Indeed, its a bit surprising that those players who keep reminding everyone how devout they areusually after theyve had a particularly good gamedont include the Almighty in their contract negotiations. One would think they would consider splitting their salaries with God, since Its apparently the only reason they are able to earn those millions anyway.
At the very least, God ought to get as much out of the contract as the players agents. After all, its not as though God doesnt need the money. Tune in any televangelist, and youll quickly be reminded just how much cash it takes to be a successful Deity these days.
A God clause?
I also find it surprising that the owners dont insist on a God Clause in players contracts. That clause would require players to forgo their salaries for those games when God doesnt allow them to play well.
Clearly, thats something over which the owners have no control. They are paying for talent, not for the withholding of same. If a particular player has fallen out of favor with the Almighty for some reason, and thus is unable to perform, it seems only fair that owners should be able to dock them for it. Consider it like a morals clause. It should do wonders for the conduct of professional athletes. Besides, players who are doing what they do for the Glory of God ought not be concerned with such mundane matters as money anyway.
Apart from its potential impact on contract negotiations, Gods involvement also has profound implications for coaches. Before preparing lineups for a given contest, perhaps coaches should inquire which athletes think the Almighty is with them on a given night. After all, if God is really in charge of this whole thing anyway, it doesnt make much sense to put players on the court who arent in tune with that reality.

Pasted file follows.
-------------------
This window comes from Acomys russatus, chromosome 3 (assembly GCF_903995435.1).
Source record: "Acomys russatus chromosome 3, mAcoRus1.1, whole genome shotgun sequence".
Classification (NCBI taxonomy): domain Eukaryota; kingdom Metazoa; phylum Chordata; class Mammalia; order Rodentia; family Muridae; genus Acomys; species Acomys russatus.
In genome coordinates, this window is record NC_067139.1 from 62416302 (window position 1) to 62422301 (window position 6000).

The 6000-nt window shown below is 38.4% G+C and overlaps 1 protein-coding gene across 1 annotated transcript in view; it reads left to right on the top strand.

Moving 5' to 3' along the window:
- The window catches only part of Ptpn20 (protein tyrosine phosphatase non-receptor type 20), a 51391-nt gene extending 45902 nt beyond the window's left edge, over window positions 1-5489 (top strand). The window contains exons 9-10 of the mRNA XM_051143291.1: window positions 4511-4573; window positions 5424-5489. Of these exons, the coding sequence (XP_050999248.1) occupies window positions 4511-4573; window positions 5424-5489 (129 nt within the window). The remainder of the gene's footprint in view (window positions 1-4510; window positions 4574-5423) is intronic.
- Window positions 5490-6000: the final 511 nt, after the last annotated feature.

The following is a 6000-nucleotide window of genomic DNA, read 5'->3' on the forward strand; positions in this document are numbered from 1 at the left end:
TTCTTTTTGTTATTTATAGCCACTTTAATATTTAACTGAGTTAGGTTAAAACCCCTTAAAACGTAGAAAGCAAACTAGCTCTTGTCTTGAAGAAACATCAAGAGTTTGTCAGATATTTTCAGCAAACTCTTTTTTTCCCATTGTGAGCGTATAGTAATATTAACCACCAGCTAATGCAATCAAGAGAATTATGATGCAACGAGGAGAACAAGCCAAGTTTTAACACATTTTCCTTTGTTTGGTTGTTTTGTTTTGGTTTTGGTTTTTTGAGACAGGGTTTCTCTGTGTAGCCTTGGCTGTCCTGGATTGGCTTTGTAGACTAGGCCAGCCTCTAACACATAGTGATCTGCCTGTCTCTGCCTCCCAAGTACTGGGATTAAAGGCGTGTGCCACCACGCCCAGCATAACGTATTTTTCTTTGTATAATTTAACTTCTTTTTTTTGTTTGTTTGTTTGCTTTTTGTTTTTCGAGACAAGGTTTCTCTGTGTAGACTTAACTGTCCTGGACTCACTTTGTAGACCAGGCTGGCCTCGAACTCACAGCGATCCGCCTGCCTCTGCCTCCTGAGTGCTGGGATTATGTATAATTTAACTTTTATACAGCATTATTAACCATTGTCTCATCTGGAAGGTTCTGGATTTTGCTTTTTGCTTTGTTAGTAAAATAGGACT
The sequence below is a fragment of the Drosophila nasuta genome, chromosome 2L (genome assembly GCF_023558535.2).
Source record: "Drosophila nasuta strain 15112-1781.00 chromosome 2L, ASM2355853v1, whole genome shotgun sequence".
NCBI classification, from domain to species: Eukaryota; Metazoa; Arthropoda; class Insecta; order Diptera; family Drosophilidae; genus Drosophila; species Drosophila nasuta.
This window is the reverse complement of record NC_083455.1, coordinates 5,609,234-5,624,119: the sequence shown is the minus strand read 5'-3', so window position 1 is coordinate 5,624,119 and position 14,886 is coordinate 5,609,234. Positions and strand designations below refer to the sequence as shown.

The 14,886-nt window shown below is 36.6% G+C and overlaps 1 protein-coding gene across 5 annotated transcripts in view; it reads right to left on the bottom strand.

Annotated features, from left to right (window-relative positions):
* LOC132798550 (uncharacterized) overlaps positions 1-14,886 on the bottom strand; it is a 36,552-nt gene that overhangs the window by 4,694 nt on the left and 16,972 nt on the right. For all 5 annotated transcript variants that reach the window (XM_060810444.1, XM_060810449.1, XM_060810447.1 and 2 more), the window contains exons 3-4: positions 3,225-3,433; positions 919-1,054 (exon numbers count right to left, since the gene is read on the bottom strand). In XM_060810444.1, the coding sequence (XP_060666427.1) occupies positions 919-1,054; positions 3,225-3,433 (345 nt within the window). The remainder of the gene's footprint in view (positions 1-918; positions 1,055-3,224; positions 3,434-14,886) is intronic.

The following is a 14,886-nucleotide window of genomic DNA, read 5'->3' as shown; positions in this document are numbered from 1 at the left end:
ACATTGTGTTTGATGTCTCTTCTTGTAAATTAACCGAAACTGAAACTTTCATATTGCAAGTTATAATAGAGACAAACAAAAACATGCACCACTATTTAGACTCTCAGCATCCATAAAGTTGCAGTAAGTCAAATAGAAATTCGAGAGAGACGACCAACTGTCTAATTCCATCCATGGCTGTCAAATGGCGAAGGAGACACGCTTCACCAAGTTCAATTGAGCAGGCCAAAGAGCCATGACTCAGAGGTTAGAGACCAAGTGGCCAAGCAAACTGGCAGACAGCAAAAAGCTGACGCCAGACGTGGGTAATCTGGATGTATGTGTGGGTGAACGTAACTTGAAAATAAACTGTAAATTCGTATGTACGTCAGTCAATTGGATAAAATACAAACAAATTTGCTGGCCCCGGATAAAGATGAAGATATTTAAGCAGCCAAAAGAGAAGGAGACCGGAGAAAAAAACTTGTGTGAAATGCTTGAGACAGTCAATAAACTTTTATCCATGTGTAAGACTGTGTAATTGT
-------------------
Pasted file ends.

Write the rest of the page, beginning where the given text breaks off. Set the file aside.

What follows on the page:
A coach who doesnt play Gods squad during the NBA or NFL playoffs is obviously courting potential disaster. One can only wonder how Phil Jackson and the Chicago Bulls managed to be so successful for all these years. Then again, maybe one shouldnt wonder too much. After all, for many NBA aficionados Michael Jordan was God.
Chaplains for coaches
No doubt, coaches who are sensitive to the religiosity of their players will want to substitute prayer meetings for practice or, at least, begin practices with prayer meetings. Since the Almighty is in charge of the athletes performance, a little sincere groveling could do wonders for a teams prospects. And, of course, in this context the post of Team Chaplain becomes much more important. Indeed, it might be possible to replace the coaches with chaplains. What the heck, its all going to go according to Gods plan anyway. Why pay millions for Riley, Jackson or Brown, or for Cowher, Saban or Parcells when the Man (or whatever) Upstairs is the one calling the shots?
Its also important for sports reporters and analysts to pay attention to this new phenomenon in professional sports. Inquiring minds will want to know whether their favorite team was pummeled because some players had not been allowed by the Almighty to play up to their potential.
But never mind the fans, think about the implications for the betting pool. Will the NBA or the NFL be up to the challenge of investigating the possibility that the Deity is responsible for shaving points in a playoff game by not allowing players to play well. It would be prudent for bookies, as well as players, to get right with God.
A holy copout?
Of course, most professional athletes do not make an ostentatious show of their religious beliefs. Most of them are willing to take the credit when they perform well and the blame when they dont. Those who insist its all in Gods hands absolve themselves of any such responsibility.
Its a great copout, but I dont think its likely to carry much weight with fans or coaches.
I suspect they will adopt the somewhat heretical stance that if there really is a God, Its probably too busy dealing with matters of substance to pay much attention to professional sports or the athletes who play them.
© 2006 by George A. Ricker